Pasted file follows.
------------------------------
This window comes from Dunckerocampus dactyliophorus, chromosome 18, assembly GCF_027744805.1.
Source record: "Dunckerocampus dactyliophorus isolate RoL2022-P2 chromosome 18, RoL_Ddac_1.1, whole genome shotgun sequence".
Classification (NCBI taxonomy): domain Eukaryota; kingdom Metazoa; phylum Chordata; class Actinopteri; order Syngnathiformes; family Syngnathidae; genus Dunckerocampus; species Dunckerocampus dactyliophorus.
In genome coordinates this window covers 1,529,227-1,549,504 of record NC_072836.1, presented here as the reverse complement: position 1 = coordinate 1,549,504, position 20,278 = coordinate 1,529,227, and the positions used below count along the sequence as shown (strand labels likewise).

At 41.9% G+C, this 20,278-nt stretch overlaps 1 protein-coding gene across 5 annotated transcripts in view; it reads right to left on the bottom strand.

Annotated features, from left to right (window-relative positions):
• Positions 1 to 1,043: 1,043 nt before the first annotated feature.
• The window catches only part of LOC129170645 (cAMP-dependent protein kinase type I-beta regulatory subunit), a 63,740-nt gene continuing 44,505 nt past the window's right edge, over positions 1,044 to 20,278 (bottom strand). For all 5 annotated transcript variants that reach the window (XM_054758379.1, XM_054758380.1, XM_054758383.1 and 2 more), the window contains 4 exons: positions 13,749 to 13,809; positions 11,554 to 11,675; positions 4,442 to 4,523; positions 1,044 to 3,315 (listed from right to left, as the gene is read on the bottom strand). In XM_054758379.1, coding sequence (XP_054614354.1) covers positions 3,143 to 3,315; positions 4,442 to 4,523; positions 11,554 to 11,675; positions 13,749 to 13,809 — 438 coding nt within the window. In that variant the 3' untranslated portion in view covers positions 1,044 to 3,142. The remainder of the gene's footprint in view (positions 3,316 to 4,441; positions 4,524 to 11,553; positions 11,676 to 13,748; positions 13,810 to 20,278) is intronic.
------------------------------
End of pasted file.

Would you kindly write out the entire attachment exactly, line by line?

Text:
This window comes from Dunckerocampus dactyliophorus, chromosome 18, assembly GCF_027744805.1.
Source record: "Dunckerocampus dactyliophorus isolate RoL2022-P2 chromosome 18, RoL_Ddac_1.1, whole genome shotgun sequence".
Classification (NCBI taxonomy): domain Eukaryota; kingdom Metazoa; phylum Chordata; class Actinopteri; order Syngnathiformes; family Syngnathidae; genus Dunckerocampus; species Dunckerocampus dactyliophorus.
In genome coordinates this window covers 1,529,227-1,549,504 of record NC_072836.1, presented here as the reverse complement: position 1 = coordinate 1,549,504, position 20,278 = coordinate 1,529,227, and the positions used below count along the sequence as shown (strand labels likewise).

At 41.9% G+C, this 20,278-nt stretch overlaps 1 protein-coding gene across 5 annotated transcripts in view; it reads right to left on the bottom strand.

Annotated features, from left to right (window-relative positions):
• Positions 1 to 1,043: 1,043 nt before the first annotated feature.
• The window catches only part of LOC129170645 (cAMP-dependent protein kinase type I-beta regulatory subunit), a 63,740-nt gene continuing 44,505 nt past the window's right edge, over positions 1,044 to 20,278 (bottom strand). For all 5 annotated transcript variants that reach the window (XM_054758379.1, XM_054758380.1, XM_054758383.1 and 2 more), the window contains 4 exons: positions 13,749 to 13,809; positions 11,554 to 11,675; positions 4,442 to 4,523; positions 1,044 to 3,315 (listed from right to left, as the gene is read on the bottom strand). In XM_054758379.1, coding sequence (XP_054614354.1) covers positions 3,143 to 3,315; positions 4,442 to 4,523; positions 11,554 to 11,675; positions 13,749 to 13,809 — 438 coding nt within the window. In that variant the 3' untranslated portion in view covers positions 1,044 to 3,142. The remainder of the gene's footprint in view (positions 3,316 to 4,441; positions 4,524 to 11,553; positions 11,676 to 13,748; positions 13,810 to 20,278) is intronic.